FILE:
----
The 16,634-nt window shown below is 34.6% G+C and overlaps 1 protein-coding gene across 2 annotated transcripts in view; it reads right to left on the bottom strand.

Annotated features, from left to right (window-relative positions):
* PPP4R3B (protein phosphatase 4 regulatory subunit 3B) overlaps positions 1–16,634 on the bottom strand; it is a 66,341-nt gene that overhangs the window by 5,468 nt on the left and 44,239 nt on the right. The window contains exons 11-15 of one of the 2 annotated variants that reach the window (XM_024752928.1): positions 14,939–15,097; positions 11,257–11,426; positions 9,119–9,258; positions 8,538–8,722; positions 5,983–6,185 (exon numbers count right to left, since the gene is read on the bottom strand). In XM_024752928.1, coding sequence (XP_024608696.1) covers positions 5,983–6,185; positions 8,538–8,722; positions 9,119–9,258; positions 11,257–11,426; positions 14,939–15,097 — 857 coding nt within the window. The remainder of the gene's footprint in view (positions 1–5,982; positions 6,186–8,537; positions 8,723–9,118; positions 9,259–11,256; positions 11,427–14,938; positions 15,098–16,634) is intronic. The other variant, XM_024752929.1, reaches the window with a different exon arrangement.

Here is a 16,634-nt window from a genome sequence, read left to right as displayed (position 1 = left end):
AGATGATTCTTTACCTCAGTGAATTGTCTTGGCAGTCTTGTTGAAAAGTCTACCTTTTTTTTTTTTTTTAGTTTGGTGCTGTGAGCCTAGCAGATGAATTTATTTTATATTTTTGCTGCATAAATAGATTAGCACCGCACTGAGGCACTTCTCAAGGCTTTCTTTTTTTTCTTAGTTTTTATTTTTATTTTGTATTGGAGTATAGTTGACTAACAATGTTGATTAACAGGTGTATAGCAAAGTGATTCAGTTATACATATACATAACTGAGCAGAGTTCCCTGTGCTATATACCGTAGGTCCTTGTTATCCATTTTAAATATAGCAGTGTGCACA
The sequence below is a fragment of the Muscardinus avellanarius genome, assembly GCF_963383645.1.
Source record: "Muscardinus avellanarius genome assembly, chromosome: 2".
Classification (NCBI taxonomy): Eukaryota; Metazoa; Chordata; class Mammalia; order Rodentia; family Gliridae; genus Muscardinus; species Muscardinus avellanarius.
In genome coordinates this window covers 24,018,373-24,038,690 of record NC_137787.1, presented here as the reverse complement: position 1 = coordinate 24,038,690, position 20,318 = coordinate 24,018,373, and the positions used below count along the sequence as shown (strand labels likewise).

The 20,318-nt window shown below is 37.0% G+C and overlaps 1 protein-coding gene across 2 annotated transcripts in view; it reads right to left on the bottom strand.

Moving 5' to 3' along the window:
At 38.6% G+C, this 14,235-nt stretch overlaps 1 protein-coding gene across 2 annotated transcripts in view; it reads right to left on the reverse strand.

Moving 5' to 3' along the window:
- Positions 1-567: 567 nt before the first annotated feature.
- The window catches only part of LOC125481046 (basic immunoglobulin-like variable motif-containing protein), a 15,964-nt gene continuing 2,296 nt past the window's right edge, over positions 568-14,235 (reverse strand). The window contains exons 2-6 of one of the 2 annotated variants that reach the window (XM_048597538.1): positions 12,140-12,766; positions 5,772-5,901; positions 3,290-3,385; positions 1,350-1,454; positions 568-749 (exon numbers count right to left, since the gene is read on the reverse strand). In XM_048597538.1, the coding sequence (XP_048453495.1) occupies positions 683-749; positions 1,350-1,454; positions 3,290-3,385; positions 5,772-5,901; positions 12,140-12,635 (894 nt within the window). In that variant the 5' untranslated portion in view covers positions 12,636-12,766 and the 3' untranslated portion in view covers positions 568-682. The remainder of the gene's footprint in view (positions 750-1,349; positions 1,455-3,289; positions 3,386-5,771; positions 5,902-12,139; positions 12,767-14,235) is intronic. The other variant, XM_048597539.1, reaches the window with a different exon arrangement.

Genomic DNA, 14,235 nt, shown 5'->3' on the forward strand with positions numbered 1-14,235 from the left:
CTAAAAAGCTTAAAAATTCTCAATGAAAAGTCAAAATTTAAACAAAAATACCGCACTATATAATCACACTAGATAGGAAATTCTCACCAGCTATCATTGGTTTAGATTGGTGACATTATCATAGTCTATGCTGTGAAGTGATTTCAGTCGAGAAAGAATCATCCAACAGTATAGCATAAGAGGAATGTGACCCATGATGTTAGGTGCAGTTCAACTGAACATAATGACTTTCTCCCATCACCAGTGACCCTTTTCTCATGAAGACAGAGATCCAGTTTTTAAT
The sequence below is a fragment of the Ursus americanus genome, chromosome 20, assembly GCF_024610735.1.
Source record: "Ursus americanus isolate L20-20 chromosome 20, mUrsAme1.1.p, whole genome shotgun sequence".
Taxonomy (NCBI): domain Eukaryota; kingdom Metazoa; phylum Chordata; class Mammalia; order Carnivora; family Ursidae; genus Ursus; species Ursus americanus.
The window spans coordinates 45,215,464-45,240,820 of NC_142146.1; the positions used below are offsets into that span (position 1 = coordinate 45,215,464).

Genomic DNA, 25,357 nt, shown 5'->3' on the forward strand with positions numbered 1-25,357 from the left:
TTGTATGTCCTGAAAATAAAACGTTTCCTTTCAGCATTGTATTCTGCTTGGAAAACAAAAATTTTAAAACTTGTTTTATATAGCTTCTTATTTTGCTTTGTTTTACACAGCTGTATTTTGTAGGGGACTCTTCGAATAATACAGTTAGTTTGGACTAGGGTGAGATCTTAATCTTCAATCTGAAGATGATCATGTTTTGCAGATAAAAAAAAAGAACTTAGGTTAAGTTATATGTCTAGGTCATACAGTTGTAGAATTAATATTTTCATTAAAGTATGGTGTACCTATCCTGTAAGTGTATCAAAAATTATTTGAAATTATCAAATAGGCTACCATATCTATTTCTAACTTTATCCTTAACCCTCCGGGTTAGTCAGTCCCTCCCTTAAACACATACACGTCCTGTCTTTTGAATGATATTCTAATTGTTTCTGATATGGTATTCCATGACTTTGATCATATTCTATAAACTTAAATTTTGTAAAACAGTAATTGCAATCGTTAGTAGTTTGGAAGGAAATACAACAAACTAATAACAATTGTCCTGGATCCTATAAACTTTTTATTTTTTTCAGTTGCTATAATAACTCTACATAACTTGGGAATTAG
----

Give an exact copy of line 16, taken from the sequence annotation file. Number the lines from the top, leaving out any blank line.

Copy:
Genomic DNA, 14,235 nt, shown 5'->3' on the forward strand with positions numbered 1-14,235 from the left: